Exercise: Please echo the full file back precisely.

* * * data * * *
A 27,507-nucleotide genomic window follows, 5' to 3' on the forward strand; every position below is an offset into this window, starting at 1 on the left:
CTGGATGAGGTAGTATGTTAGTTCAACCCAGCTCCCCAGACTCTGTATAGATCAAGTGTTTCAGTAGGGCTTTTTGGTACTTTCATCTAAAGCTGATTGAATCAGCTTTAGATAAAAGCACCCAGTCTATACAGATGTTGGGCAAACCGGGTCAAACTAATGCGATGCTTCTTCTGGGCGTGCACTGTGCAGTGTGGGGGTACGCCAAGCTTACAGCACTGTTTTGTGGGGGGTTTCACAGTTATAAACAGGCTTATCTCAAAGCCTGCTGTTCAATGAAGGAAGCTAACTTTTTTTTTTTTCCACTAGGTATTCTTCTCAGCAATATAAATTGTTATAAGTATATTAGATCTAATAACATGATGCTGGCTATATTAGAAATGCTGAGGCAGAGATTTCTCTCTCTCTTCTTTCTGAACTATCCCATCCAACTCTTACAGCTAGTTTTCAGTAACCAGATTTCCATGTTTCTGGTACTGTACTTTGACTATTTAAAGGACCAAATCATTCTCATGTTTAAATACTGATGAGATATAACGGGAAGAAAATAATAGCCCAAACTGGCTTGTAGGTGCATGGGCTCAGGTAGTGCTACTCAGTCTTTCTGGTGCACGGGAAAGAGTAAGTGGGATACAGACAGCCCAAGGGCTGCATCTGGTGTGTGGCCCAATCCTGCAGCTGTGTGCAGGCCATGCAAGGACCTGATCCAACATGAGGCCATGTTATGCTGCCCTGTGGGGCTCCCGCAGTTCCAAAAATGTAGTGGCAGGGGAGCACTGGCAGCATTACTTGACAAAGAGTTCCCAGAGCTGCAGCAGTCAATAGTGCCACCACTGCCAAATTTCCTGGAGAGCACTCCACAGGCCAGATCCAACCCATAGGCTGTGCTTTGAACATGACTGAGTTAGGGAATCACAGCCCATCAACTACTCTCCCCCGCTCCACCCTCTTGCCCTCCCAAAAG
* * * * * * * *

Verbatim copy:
A 27,507-nucleotide genomic window follows, 5' to 3' on the forward strand; every position below is an offset into this window, starting at 1 on the left:
CTGGATGAGGTAGTATGTTAGTTCAACCCAGCTCCCCAGACTCTGTATAGATCAAGTGTTTCAGTAGGGCTTTTTGGTACTTTCATCTAAAGCTGATTGAATCAGCTTTAGATAAAAGCACCCAGTCTATACAGATGTTGGGCAAACCGGGTCAAACTAATGCGATGCTTCTTCTGGGCGTGCACTGTGCAGTGTGGGGGTACGCCAAGCTTACAGCACTGTTTTGTGGGGGGTTTCACAGTTATAAACAGGCTTATCTCAAAGCCTGCTGTTCAATGAAGGAAGCTAACTTTTTTTTTTTTCCACTAGGTATTCTTCTCAGCAATATAAATTGTTATAAGTATATTAGATCTAATAACATGATGCTGGCTATATTAGAAATGCTGAGGCAGAGATTTCTCTCTCTCTTCTTTCTGAACTATCCCATCCAACTCTTACAGCTAGTTTTCAGTAACCAGATTTCCATGTTTCTGGTACTGTACTTTGACTATTTAAAGGACCAAATCATTCTCATGTTTAAATACTGATGAGATATAACGGGAAGAAAATAATAGCCCAAACTGGCTTGTAGGTGCATGGGCTCAGGTAGTGCTACTCAGTCTTTCTGGTGCACGGGAAAGAGTAAGTGGGATACAGACAGCCCAAGGGCTGCATCTGGTGTGTGGCCCAATCCTGCAGCTGTGTGCAGGCCATGCAAGGACCTGATCCAACATGAGGCCATGTTATGCTGCCCTGTGGGGCTCCCGCAGTTCCAAAAATGTAGTGGCAGGGGAGCACTGGCAGCATTACTTGACAAAGAGTTCCCAGAGCTGCAGCAGTCAATAGTGCCACCACTGCCAAATTTCCTGGAGAGCACTCCACAGGCCAGATCCAACCCATAGGCTGTGCTTTGAACATGACTGAGTTAGGGAATCACAGCCCATCAACTACTCTCCCCCGCTCCACCCTCTTGCCCTCCCAAAAG